Frustration for Harvick, Almirola at Monster Mile

Kevin Harvick waves to the crowd. Special to the Delaware State News/Chuck Snyder

DOVER — As Chase Elliott celebrated in Victory Lane at Dover International Speedway, other drivers stewed on pit road.

Two different Monster Energy NASCAR Cup Series drivers looked like they were locks to take home the checkered flag of the Gander Outdoors 400 on Sunday, but they were left to rue missed chances.

Kevin Harvick had the dominant car and led a race-high 286 laps. His day was ruined with problems on a final pit stop.

Once Harvick was out of contention, it was Aric Almirola’s race to lose. Almirola led 64 laps and was out front until a late series of cautions and different pit strategies took him out of contention.

It was the second time this season Almirola lost a race because of a late caution. The same scenario occurred earlier at New Hampshire.

Almirola has now gone 149 races since his last victory, July 6, 2014 at Daytona.

“We’ve had so many opportunities and been so close and had the car to win and been in position and, I don’t know, it just seems to not come through,” Almirola said. “I don’t know. I’m frustrated and mad and angry. I don’t know.”

“I want to be there,” Almirola said. “I want to be in Victory Lane. I feel like we’ve got a car capable of doing that.”

Almirola ended up in 13th. He elected to pit under caution with seven laps to go while Elliott stayed out.

Almirola then got caught up in a wreck as cars on various strategies of no tires, two tires and four tires competed for the lead. He collided with Brad Keselowski on the back straightaway which set the stage for a green-white-checkered finish.

Harvick meanwhile was able to make it through the last wreck. He brought his car home in sixth place.

“We were just lucky there,” Harvick said. “We wound up dodging and weaving and being in the right place, so maybe that makes up for the bad luck on losing the race with an absolute dominant car.”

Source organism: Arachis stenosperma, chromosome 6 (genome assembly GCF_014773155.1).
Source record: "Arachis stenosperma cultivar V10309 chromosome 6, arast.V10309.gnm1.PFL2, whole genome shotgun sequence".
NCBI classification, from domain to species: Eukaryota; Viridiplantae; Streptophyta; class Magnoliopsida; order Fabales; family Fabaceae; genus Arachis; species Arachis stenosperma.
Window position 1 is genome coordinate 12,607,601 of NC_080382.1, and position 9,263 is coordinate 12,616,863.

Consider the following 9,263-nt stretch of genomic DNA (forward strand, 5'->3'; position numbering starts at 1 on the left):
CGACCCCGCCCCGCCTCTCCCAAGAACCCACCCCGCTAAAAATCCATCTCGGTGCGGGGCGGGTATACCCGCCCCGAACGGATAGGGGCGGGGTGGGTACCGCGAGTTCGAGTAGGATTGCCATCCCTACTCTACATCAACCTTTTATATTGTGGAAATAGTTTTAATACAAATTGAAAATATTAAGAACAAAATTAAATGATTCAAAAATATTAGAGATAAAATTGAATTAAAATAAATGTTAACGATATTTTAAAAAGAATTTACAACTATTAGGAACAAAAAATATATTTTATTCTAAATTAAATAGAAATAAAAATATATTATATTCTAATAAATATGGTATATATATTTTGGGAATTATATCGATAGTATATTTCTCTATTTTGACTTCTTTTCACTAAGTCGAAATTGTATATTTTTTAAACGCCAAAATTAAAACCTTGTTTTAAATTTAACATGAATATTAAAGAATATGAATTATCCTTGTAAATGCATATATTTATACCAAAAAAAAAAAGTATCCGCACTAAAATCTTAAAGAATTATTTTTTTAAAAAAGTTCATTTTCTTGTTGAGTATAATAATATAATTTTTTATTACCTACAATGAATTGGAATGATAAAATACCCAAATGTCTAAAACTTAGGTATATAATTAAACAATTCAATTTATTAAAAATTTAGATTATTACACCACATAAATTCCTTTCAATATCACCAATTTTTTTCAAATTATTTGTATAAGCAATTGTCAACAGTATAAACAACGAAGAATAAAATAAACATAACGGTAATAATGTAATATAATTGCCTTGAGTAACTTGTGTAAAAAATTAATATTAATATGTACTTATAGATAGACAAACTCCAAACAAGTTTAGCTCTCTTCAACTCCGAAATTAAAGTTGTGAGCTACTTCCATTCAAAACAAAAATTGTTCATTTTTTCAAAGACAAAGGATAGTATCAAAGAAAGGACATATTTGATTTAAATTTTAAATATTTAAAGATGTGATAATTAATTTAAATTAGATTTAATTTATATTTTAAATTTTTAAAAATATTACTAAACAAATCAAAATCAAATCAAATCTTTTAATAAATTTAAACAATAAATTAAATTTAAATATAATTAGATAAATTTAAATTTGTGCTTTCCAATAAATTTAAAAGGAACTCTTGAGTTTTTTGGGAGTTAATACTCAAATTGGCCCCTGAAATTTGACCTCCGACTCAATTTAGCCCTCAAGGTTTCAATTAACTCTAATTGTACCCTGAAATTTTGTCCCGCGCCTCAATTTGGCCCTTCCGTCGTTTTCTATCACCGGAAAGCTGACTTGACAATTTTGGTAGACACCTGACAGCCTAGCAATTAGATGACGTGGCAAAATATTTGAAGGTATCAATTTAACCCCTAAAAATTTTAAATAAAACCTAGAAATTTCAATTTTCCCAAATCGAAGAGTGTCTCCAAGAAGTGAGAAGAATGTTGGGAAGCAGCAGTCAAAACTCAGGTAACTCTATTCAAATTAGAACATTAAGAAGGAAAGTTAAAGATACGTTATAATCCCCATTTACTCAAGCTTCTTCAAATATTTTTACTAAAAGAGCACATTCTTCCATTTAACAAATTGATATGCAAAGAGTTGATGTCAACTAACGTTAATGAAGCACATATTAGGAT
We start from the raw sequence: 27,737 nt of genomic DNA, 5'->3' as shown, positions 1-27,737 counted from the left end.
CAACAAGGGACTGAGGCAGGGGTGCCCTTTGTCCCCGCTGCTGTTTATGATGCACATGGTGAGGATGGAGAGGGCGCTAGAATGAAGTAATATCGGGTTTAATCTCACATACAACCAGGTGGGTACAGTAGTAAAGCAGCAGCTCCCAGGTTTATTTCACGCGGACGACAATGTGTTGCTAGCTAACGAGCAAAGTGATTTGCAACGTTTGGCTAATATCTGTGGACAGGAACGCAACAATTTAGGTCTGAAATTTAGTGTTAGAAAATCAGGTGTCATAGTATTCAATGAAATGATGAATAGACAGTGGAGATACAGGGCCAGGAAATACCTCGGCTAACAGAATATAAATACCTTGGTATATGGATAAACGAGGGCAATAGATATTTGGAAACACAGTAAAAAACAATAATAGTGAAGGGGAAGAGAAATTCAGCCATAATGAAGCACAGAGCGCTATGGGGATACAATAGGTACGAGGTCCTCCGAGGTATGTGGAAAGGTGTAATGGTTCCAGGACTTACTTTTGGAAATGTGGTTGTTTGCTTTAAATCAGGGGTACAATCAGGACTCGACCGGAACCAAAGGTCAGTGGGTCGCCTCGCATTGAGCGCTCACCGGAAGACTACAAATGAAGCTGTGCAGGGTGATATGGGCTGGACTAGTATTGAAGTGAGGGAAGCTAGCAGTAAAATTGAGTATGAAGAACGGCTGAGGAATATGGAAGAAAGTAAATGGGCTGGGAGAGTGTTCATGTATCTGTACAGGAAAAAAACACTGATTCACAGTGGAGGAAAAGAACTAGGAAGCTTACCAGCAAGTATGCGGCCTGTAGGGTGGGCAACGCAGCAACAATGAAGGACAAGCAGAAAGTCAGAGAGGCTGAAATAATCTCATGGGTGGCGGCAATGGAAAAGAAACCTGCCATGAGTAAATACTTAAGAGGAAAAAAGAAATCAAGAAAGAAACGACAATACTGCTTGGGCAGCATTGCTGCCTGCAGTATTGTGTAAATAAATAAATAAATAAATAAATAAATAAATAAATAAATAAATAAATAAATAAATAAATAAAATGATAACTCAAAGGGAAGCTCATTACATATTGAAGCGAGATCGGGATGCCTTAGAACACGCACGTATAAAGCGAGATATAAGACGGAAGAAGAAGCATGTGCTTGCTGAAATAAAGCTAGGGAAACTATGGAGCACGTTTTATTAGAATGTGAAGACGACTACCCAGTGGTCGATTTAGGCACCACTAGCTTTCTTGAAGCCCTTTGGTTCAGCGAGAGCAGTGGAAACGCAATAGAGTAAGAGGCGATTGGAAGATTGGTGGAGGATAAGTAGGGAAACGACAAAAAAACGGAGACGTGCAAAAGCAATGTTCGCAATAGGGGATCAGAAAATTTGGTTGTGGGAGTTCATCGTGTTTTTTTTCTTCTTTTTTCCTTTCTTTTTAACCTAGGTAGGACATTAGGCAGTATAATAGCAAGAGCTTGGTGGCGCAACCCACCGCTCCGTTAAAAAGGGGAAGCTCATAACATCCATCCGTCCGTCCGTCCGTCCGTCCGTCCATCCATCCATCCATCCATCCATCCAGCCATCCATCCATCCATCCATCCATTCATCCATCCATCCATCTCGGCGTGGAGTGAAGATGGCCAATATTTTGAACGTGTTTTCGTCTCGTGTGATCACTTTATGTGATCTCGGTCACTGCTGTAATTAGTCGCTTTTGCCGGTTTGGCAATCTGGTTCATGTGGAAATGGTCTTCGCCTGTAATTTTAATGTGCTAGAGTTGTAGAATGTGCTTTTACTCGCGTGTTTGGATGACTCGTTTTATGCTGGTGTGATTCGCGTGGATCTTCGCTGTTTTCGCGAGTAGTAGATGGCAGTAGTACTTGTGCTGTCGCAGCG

Harvick said his problems on pit road were caused by a lugnut that was knocked off.

Despite not winning, Harvick still leads the point standings. That comes as little consolation to a driver who looked like the likely winner.

“I really don’t care about points,” Harvick said. “I’d rather win.”

But all that trouble was good news for Elliott who spent most of the day racing around 10th place before staying out on the final pit stops under caution.

“There was a point in the race where if you polled the people in the stands on who would win we wouldn’t have been in it,” said winning crew chief Alan Gustafson. “But we crawled back.”

The wild ending was a stark contrast to how most of the race unfolded.

There were zero cautions in the first two stages — both of which were won by Harvick. The first caution did not come out until lap No. 340 of 400 for debris.

Two more cautions followed in the final 10 laps.

But that’s the way things have gone so far four races into NASCAR’s playoffs.

“They’ve been getting crazy at the end that’s for sure,” said third-place finisher Joey Logano. “It seems like everything is controlled, everyone is doing good then there’s something that brings out a late caution. Everyone sees that checkered flag and they know what it means and they want to get themselves to the next round.”

“That’s the way these races go,” he added. “I can promise you Talladega will be the same way. It will be a grudge match to the finish whether there is a caution or not.”

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